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Thursday, April 25, 2019
Mahawa Kaba Wheeler is Director for the Women, Gender and Development Directorate, Bureau of the Chairperson, at the African Union Commission
ADDIS ABABA, Nov 21 2018 (IPS) - The blue economy has quite rightly been described as the ‘New Frontier of the African Renaissance’. Its potential for a continent on which almost two thirds of its states have a coastline, whose trade is 90 percent sea-borne and whose lakes constitute the largest proportion of surface freshwater in the world, is enormous.
Indeed, its potential runs into the many trillions of dollars and promises to combine enormous economic growth with environmental conservation, if stewarded properly.
The Africa Union’s Integrated Maritime Strategy (AIMS 2050) provides a robust roadmap to fully exploit the potential of its oceans and seas and the first Sustainable Blue Economy Conference in Nairobi next week offers African nations the opportunity to solidify this continental framework.
But one thing we can say with certainty now is that the full potential of Africa’s blue economy can only be reached if it is truly inclusive, allowing all people in society to reap the dividends on offer from the oceans, seas, lakes and rivers of the continent.
Women must be at the heart of this inclusivity. Gender equality and women’s empowerment is at the heart of all African Union (AU) policies and actions and the blue economy is fertile ground to further women’s role in this transformative field.
The AU at its 31st Ordinary Summit in Nouakchott adopted its first Continental Strategy for Gender Equality and Women’s Empowerment (2017-2027) to accelerate translate Agenda 2063 into reality for the millions of women and girls across the continent.
The first pillar of this strategy is aimed at achieving economic autonomy for women through maximising outcomes and opportunities for them. The blue economy is one such target.
Women have not always been able to fully enjoy the rewards of the growth in Africa’s economies and the roles they have played in helping expand sectors across the continent are gaining greater recognition.
The AU is committed to ensuring this is not the case with the blue economy and is advocating for women to be more involved in marine industries across Africa. The AU currently works with women’s networks in this field, including among others Women in Maritime Africa, Women’s International Shipping and Trading Association and Women in the Maritime Sector in Eastern and Southern Africa, and welcomes new initiatives.
As delegates will hear at the Nairobi conference, we are pushing several initiatives for women in the blue economy, for instance to help them become sea cadets, lead port operations, increase the number of women in the industry, become captains of ships, celebrate their accomplishments and leaders in the industry, to expand their roles in shipping, fishing and other sectors of the marine industry.
We want to make sure that the blue economy is an inclusive one for women. Agenda 2063 calls for inclusive economic growth and we want to make sure that women are included in that growth and within the blue economy.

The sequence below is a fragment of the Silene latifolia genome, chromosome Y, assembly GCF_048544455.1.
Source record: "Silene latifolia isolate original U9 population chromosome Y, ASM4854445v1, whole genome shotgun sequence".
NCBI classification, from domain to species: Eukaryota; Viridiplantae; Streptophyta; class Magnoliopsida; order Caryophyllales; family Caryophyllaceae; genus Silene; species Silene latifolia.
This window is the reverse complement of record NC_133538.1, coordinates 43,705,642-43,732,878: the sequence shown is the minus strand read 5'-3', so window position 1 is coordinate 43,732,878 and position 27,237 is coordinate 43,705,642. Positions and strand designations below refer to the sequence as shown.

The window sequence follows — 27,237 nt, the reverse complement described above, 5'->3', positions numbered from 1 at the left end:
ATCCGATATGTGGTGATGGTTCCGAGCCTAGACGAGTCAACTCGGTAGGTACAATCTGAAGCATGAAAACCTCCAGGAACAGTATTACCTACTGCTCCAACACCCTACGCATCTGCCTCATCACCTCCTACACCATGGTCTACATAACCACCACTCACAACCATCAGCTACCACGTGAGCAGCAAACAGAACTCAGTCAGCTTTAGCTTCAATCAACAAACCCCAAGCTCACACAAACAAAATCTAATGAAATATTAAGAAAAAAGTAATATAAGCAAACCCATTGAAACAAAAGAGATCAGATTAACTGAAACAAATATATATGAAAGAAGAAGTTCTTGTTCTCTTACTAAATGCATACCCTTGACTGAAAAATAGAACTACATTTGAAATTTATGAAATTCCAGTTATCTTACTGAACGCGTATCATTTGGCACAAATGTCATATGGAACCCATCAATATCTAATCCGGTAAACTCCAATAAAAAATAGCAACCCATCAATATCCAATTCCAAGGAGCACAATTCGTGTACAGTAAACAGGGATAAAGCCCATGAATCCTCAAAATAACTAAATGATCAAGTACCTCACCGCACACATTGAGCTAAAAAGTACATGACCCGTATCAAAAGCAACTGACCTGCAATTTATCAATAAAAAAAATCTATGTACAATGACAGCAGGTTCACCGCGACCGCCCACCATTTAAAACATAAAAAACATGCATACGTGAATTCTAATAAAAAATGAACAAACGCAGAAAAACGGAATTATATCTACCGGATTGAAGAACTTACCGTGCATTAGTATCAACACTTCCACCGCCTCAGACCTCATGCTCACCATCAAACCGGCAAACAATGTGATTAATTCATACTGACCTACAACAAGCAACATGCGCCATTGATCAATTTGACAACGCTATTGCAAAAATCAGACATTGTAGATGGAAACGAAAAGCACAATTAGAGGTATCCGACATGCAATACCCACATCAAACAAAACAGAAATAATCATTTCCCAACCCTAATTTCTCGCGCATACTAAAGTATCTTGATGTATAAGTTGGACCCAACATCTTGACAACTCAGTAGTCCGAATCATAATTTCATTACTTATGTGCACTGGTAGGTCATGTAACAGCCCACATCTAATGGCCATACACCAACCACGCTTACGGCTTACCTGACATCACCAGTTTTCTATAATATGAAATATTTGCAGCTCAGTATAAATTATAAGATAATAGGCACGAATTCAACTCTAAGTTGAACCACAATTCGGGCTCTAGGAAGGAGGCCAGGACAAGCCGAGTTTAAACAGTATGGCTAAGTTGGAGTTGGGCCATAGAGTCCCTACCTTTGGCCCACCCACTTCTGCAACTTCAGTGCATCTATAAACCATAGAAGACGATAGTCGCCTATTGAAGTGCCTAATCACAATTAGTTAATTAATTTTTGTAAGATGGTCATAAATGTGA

At present, the marine industry in Africa is male dominated, but women are working collaboratively with men to find a voice within it. This conference will ensure women’s voices are more fully heard.
This is especially important now as we have seen women deciding to come together to play their part in the blue economy and take their dividend from it – across Africa they are joining groups to promote and support the role played, and which could yet be played, in the marine industry.
The AU welcomes and fully supports these and any similar activities as they can only be good for women, for the promotion of inclusivity, and the blue economy as a whole.
But it must not stop there.
The Sustainable Blue Economy Conference in Nairobi offers an opportunity for all blue economy stakeholders, in Africa and from other countries, to not only hear about the key role women can play in the blue economy, but help suggest and support ways and means to expand those roles and to ensure that women are truly and fully included in Africa’s blue economy and able to reap its rewards. Several events will be held to promote women’s role in the blue economy and are anticipated to help leaders rally behind women’s initiatives in the industry.
Together, heads of state, ministers, policymakers, civil society groups and other stakeholders must come together to honour commitments we have all made to inclusivity in the blue economy and guarantee that women are not left behind as Africa’s ‘New Frontier’ is opened up. We must therefore create bold and transformative initiatives to accelerate women’s economic empowerment and leadership in this field.
It must also not be forgotten that this is not just about women’s roles in developing the potential of the oceans, seas, lakes and rivers around the world. It goes well beyond this.
By showing that women can succeed and thrive as entrepreneurs and independent active agents of change and growth in the blue economy, we can inspire women in all other sectors of society. If they can succeed in one economy, why not in another? If a woman can rise to the top in a sector of the marine industry, she can rise to the top in, for example, the finance or retail industry, to name just two.
The AU helps give women a voice in all industries, especially those which are non-traditional or male-dominated, and in Nairobi, we want to help them find their voice in the blue economy.
We say “women can sail Africa to the seas” and we believe the Sustainable Blue Economy Conference will give us the chance to succeed.
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